Logan Wark, D.V.M.
Education: Bachelor of Science in biology (August 2012)
Doctor of Veterinary Medicine from Oklahoma State University
McNair Project: Humoral Antibody Production in Healthy Foals Following Vaccination at 90 and 180 Days of Age (2012)
Mentor: Elizabeth Davis, Ph.D.
The time at which maternally derived antibodies start to diminish puts any young animal at risk for a pathogen challenge, increasing the chances of acquiring disease or infection. Closing this interval between functioning maternal antibodies and antibodies derived from active immunity because of vaccination is beneficial to the health of the animal. In this study we investigated an accelerated vaccination regimen and its effect on foals born to properly vaccinated dams. Twelve foals were divided into two groups; experimental foals were vaccinated at 3 months of age, while control foals were vaccinated at the AAEP recommended age of 6 months. A SNAP test was used to confirm colostral ingestion within the first 24 hours of life.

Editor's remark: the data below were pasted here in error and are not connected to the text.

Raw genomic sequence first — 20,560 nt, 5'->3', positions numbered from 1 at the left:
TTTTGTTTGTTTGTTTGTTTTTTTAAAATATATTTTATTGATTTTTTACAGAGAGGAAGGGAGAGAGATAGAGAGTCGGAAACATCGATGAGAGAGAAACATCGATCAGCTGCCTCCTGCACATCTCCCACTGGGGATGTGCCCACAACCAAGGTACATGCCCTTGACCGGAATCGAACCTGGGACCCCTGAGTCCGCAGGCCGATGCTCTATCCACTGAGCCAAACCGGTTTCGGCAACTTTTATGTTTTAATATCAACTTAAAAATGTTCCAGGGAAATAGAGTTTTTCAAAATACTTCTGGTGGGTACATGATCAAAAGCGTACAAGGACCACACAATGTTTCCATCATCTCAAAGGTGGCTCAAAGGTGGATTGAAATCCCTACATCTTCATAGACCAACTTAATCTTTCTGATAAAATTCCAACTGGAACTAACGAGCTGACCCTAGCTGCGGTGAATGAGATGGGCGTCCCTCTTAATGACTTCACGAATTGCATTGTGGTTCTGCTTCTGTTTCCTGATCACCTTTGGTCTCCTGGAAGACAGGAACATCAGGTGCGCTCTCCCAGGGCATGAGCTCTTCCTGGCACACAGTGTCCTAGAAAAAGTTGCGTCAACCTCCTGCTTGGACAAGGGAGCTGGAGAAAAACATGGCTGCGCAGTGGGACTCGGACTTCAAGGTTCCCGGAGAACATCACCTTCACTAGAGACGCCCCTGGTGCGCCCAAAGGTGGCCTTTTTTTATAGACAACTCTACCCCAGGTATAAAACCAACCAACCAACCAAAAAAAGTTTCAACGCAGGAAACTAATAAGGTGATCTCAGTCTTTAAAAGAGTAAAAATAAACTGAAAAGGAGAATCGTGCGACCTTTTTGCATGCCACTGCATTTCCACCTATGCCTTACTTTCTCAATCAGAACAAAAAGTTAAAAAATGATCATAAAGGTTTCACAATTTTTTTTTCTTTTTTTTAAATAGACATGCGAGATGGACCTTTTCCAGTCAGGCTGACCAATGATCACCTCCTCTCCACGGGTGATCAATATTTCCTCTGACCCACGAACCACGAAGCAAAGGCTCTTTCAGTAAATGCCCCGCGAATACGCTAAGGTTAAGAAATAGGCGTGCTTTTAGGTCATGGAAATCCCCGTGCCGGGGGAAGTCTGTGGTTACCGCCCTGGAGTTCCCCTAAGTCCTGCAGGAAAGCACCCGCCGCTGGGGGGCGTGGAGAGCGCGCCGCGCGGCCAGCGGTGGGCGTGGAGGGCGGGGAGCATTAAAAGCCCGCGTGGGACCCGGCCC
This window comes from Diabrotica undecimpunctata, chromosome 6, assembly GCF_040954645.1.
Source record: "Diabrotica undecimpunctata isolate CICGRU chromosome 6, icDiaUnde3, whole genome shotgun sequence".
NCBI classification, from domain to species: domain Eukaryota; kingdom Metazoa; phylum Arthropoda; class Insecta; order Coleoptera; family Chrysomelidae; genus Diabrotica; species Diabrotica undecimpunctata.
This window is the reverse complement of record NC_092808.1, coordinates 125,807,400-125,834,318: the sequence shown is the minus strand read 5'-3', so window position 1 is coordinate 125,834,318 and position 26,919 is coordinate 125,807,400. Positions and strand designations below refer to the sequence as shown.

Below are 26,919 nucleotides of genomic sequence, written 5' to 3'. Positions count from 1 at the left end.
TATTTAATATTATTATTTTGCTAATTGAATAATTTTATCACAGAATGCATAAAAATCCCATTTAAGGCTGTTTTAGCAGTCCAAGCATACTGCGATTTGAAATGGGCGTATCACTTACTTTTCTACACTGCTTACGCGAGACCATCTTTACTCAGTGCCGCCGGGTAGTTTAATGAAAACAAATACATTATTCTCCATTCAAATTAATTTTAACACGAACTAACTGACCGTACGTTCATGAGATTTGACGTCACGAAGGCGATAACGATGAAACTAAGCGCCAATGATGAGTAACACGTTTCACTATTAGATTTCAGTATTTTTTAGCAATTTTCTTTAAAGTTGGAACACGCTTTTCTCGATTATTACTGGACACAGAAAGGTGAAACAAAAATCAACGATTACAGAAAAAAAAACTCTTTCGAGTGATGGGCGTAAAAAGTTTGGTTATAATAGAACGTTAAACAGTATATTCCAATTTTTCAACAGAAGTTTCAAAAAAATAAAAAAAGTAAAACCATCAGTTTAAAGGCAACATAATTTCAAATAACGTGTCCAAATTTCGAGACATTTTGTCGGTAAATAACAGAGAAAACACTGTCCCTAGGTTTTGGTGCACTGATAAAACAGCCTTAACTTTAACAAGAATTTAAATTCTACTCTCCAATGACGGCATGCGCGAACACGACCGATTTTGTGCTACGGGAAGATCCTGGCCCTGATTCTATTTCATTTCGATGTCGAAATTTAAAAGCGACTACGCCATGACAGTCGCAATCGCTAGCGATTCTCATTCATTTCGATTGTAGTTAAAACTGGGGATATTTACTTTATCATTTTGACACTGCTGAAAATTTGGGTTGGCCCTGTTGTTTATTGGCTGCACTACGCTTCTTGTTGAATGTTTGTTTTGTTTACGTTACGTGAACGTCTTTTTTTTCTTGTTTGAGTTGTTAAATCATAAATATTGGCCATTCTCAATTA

Serum neutralization (SN) tests were used to determine at what titers foals were at, specifically for EHV-1 in this study. Experimental group was measured for SN antibodies at 3, 7, and 11.5 months of age; control group was measured at 3, 6, 9 and 11 months of age. In both groups, moderate to high levels of SN antibodies were seen at 3 months, waned around 6 to 7 months, and steadily increased around 11 months of age. This data suggests that foals can safely and effectively be vaccinated at 3 months of age without the hindrance by maternal antibodies or producing any adverse effects.